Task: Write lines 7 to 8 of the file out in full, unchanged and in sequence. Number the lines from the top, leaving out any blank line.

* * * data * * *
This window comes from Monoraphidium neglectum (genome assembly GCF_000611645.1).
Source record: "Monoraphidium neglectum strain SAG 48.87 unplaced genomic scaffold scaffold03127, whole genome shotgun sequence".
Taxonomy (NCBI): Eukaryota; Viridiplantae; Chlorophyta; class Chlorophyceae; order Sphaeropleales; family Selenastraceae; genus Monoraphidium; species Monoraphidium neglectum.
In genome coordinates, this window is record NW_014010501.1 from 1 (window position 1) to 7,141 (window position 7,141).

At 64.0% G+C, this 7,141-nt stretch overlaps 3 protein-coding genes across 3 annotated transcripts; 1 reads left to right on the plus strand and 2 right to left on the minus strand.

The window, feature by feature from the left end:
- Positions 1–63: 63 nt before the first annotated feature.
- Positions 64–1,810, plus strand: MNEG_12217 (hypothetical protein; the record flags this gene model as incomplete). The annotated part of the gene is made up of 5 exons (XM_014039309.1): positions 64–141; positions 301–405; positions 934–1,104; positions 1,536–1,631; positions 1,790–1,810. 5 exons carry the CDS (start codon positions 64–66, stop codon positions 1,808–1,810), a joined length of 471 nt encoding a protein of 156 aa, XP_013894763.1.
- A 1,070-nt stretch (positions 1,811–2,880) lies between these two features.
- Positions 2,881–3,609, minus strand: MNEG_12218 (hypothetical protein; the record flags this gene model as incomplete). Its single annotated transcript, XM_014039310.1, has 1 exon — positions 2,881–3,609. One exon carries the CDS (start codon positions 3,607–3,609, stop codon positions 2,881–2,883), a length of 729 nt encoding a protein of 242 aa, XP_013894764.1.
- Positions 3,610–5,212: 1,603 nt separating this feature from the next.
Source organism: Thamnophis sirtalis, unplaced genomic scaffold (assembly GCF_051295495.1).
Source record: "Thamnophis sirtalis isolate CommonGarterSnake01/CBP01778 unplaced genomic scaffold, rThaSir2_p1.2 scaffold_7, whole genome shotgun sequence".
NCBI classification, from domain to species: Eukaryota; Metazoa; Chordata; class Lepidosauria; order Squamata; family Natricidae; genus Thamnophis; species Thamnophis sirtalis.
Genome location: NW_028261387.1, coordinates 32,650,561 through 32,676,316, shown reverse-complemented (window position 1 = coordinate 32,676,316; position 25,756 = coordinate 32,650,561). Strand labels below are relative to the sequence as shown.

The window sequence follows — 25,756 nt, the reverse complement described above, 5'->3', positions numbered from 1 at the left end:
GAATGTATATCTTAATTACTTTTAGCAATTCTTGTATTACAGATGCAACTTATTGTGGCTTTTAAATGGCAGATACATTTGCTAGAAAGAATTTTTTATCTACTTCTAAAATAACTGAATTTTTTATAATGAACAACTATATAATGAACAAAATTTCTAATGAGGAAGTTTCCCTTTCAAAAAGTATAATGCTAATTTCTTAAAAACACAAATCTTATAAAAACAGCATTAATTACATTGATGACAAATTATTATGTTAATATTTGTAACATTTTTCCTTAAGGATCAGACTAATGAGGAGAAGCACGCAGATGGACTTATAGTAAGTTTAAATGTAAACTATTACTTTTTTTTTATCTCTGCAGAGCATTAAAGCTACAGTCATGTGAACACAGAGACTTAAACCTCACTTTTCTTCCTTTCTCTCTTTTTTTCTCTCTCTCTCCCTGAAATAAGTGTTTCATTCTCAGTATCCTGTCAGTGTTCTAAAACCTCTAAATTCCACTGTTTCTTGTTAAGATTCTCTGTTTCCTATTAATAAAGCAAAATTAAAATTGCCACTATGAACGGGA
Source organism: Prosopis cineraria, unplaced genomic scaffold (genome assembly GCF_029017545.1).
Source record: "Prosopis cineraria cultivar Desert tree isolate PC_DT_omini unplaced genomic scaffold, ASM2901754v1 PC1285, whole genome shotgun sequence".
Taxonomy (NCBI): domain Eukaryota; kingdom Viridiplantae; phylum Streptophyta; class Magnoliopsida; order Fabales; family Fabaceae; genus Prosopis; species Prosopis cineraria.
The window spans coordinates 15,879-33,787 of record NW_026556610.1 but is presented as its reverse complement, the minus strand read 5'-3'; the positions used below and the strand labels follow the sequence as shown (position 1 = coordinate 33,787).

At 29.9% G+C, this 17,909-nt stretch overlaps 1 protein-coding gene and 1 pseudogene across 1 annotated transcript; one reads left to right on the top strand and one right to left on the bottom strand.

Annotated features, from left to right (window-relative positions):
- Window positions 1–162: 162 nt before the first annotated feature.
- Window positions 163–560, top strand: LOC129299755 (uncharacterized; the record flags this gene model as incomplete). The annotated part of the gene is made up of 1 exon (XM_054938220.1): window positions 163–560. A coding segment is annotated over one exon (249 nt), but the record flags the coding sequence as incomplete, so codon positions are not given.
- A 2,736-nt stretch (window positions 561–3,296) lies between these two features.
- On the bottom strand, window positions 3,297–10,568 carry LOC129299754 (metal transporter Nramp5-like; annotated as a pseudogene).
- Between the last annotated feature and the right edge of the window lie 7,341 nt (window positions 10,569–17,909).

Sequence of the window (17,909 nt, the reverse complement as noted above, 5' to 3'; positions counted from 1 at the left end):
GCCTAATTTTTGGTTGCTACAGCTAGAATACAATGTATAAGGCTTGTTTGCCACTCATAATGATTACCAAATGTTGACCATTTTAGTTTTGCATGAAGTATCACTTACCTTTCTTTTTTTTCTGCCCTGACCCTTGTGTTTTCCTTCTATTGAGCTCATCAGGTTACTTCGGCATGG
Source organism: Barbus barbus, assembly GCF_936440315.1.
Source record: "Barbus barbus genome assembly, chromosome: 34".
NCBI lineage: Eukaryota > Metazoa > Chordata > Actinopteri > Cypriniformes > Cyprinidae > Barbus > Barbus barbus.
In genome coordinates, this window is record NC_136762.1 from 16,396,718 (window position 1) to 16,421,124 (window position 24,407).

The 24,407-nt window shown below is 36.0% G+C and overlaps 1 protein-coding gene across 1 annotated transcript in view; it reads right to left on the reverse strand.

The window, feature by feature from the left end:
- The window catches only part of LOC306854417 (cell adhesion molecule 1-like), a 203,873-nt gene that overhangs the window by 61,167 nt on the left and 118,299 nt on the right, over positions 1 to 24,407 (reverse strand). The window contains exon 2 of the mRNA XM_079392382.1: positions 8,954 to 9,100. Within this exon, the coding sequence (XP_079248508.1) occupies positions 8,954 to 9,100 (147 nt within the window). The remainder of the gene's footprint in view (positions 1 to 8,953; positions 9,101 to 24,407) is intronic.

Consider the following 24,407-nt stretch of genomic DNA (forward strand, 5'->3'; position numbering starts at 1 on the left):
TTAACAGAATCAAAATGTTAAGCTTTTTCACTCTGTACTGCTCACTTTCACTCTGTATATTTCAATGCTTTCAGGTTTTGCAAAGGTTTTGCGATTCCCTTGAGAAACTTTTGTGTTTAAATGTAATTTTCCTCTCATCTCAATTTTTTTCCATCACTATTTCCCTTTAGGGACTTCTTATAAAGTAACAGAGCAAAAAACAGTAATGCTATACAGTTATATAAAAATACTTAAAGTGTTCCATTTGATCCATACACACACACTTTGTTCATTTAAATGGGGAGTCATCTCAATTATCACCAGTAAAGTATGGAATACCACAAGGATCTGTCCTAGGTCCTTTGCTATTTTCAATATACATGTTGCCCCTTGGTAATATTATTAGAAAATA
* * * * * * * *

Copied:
- Positions 1–63: 63 nt before the first annotated feature.
- Positions 64–1,810, plus strand: MNEG_12217 (hypothetical protein; the record flags this gene model as incomplete). The annotated part of the gene is made up of 5 exons (XM_014039309.1): positions 64–141; positions 301–405; positions 934–1,104; positions 1,536–1,631; positions 1,790–1,810. 5 exons carry the CDS (start codon positions 64–66, stop codon positions 1,808–1,810), a joined length of 471 nt encoding a protein of 156 aa, XP_013894763.1.